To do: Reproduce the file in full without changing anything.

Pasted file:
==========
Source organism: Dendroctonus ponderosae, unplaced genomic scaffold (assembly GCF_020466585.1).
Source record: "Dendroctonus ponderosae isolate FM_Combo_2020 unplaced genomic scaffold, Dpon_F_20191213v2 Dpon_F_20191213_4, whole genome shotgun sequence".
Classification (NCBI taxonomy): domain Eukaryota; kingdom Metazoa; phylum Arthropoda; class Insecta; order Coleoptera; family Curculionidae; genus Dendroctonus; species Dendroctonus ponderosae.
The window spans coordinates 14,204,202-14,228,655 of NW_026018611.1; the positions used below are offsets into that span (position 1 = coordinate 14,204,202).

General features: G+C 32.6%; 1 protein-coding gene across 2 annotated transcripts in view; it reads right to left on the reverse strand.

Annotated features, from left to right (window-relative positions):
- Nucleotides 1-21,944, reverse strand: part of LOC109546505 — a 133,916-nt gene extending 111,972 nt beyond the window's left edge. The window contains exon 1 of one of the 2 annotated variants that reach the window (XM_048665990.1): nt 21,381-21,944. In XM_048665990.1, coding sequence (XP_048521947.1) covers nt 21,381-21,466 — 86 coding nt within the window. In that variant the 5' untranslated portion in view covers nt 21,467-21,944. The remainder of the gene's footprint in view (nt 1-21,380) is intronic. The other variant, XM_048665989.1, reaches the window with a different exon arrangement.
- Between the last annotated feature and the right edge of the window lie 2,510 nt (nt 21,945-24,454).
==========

Source organism: Dendroctonus ponderosae, unplaced genomic scaffold (assembly GCF_020466585.1).
Source record: "Dendroctonus ponderosae isolate FM_Combo_2020 unplaced genomic scaffold, Dpon_F_20191213v2 Dpon_F_20191213_4, whole genome shotgun sequence".
Classification (NCBI taxonomy): domain Eukaryota; kingdom Metazoa; phylum Arthropoda; class Insecta; order Coleoptera; family Curculionidae; genus Dendroctonus; species Dendroctonus ponderosae.
The window spans coordinates 14,204,202-14,228,655 of NW_026018611.1; the positions used below are offsets into that span (position 1 = coordinate 14,204,202).

General features: G+C 32.6%; 1 protein-coding gene across 2 annotated transcripts in view; it reads right to left on the reverse strand.

Annotated features, from left to right (window-relative positions):
- Nucleotides 1-21,944, reverse strand: part of LOC109546505 — a 133,916-nt gene extending 111,972 nt beyond the window's left edge. The window contains exon 1 of one of the 2 annotated variants that reach the window (XM_048665990.1): nt 21,381-21,944. In XM_048665990.1, coding sequence (XP_048521947.1) covers nt 21,381-21,466 — 86 coding nt within the window. In that variant the 5' untranslated portion in view covers nt 21,467-21,944. The remainder of the gene's footprint in view (nt 1-21,380) is intronic. The other variant, XM_048665989.1, reaches the window with a different exon arrangement.
- Between the last annotated feature and the right edge of the window lie 2,510 nt (nt 21,945-24,454).